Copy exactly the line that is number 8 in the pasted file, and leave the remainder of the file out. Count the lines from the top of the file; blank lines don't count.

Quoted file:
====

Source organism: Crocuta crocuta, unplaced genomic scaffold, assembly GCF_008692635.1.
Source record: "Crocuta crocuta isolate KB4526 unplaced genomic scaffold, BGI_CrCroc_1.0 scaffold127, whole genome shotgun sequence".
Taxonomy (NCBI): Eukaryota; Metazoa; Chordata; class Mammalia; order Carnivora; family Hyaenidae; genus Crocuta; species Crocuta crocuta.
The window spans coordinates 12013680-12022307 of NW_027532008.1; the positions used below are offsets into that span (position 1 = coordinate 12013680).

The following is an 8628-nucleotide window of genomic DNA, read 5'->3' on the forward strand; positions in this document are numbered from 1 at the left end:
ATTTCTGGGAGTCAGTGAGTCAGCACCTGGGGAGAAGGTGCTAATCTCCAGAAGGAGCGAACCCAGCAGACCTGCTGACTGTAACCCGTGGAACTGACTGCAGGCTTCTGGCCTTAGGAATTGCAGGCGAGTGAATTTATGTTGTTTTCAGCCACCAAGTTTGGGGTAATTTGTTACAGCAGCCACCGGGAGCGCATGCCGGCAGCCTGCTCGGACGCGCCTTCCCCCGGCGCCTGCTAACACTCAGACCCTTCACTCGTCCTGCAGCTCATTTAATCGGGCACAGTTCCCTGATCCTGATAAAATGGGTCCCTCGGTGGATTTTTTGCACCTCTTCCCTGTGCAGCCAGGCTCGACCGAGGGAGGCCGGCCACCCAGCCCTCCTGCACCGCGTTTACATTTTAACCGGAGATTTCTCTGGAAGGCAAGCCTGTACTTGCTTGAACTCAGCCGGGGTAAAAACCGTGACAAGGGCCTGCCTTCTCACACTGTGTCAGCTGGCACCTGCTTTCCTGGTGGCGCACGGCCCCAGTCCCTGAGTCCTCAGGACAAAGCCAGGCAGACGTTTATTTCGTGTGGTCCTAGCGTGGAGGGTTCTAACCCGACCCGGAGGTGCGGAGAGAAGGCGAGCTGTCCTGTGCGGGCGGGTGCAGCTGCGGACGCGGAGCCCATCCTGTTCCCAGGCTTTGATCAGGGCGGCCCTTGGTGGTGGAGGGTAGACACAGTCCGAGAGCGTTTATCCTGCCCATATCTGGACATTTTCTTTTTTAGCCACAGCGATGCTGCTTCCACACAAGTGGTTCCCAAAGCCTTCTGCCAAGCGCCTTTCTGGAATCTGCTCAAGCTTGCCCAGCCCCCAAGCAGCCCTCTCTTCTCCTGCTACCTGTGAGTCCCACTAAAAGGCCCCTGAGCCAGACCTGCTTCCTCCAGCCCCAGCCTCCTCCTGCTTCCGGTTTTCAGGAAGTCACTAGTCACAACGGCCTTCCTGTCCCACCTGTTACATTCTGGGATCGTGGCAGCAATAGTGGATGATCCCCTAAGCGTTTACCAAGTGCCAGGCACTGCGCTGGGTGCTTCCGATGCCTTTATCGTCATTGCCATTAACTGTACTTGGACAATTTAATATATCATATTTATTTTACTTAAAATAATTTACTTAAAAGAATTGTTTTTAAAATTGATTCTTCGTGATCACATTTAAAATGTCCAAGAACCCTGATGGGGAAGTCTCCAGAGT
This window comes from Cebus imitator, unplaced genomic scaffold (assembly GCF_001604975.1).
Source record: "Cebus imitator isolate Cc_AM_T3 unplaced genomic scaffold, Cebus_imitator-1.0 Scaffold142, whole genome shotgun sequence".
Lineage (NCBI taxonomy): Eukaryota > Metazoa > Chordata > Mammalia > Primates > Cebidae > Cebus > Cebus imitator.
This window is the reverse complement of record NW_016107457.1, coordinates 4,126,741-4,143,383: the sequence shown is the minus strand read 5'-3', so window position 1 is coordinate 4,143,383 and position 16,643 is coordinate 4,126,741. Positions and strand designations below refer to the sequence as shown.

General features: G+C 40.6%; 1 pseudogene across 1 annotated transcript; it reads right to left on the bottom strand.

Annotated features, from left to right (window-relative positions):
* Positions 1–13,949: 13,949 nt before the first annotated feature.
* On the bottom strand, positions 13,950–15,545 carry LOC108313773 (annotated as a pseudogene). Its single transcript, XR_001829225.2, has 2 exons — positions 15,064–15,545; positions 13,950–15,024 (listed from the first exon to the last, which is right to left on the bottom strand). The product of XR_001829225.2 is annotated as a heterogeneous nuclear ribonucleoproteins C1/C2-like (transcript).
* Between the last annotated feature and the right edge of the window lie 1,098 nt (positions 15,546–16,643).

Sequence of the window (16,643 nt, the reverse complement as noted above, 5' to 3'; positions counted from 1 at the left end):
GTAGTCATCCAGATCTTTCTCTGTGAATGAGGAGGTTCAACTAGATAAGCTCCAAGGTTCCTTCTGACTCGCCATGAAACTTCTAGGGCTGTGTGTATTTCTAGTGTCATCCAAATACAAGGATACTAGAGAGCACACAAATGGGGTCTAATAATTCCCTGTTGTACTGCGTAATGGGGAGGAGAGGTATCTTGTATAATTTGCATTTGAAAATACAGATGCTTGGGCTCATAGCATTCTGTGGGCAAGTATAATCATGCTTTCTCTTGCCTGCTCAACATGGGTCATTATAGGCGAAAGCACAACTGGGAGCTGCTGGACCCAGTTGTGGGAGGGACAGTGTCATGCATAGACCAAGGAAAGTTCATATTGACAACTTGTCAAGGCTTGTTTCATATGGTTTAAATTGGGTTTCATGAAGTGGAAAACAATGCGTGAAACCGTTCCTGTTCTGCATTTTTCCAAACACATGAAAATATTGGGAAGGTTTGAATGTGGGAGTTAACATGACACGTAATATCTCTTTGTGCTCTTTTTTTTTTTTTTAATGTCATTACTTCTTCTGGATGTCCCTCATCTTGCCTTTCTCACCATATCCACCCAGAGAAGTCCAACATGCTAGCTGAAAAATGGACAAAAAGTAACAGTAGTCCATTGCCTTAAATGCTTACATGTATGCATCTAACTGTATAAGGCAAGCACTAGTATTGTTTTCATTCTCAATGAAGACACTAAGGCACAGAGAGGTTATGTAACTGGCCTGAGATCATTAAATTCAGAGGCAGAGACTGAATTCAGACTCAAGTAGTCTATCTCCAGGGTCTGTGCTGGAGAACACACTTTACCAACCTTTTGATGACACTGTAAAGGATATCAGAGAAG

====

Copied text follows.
Source record: "Cebus imitator isolate Cc_AM_T3 unplaced genomic scaffold, Cebus_imitator-1.0 Scaffold142, whole genome shotgun sequence".